Beginning in September 1998, every time it ever looked like Anwar was raising his head and might score a major political victory, either an arrest, a court ruling, gerrymandering or some other element of state machinery interceded to intercept him and keep him from power.

His multiple imprisonments on what the world agrees are trumped up charges are well known, as is the black eye bestowed on him by the fists of Malaysia’s chief of police. However, it is often forgotten that his Pakatan Rakyat won a 51.4% majority of the popular vote at GE13 in 2013, “losing” the election in practice only because of the first past the post electoral system by which the votes were apportioned. Whatever else Malaysia’s elite entrenched special interests disagreed about, they all seemed to agree on one thing: stopping Anwar at all costs.

Most of those who sacrificed their conscience and integrity over the years to keep Anwar down are now out of the spotlight, shunned by the electorate, recognized for their crimes by the judiciary, or cast aside by their political handlers once their utility expired. None were present in the corridors of power at the royal ceremony last Thursday to witness the totality of their failure.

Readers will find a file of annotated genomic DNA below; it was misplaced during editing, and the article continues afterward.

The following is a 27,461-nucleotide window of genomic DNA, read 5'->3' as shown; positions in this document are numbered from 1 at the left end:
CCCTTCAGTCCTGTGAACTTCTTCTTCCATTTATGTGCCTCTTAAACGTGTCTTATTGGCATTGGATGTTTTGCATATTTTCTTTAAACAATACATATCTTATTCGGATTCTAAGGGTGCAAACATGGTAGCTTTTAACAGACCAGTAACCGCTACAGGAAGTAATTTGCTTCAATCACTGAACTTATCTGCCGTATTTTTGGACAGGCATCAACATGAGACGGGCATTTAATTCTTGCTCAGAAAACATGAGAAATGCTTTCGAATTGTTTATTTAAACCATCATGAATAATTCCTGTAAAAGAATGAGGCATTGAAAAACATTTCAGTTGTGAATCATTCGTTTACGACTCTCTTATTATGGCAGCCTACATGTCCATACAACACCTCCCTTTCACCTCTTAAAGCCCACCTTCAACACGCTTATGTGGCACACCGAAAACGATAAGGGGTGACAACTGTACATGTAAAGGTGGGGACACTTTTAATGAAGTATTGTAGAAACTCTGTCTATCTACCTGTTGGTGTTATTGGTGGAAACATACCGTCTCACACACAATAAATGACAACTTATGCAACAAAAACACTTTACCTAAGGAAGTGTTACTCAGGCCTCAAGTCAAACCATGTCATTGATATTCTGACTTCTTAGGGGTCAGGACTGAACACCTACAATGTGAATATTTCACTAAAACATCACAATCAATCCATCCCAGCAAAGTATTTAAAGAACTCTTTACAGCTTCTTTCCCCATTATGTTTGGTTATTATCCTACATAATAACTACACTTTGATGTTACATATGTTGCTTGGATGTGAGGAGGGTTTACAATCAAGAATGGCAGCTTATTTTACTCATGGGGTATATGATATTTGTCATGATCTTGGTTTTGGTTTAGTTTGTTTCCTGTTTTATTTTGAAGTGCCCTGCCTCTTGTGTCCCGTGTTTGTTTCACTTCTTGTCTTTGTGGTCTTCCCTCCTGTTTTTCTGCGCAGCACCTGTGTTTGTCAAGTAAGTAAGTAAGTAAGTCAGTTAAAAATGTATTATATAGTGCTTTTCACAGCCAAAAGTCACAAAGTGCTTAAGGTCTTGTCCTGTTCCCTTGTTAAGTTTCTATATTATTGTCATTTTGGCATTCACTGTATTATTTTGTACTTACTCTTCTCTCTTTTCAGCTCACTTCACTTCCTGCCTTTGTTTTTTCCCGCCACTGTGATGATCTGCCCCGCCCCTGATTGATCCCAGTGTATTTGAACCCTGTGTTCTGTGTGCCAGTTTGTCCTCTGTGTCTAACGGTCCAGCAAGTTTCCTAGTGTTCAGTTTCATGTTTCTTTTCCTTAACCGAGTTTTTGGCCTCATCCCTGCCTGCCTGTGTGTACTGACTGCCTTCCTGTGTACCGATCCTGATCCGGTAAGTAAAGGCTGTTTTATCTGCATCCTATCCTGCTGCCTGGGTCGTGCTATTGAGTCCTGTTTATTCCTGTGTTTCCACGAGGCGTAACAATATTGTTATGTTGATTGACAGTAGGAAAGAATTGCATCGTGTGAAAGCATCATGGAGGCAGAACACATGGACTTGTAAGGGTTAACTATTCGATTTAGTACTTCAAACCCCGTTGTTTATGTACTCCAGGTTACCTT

It was heartening to see the local markets react to Anwar’s appointment with the biggest rally they have shown in two years, and to see the world market respond through the Ringit seeing its best day in the currency market since 2016. As Anwar prioritizes tackling the skyrocketing cost of living for ordinary Malaysians in the backdrop of a looming global recession, these signals of confidence are a promising sign.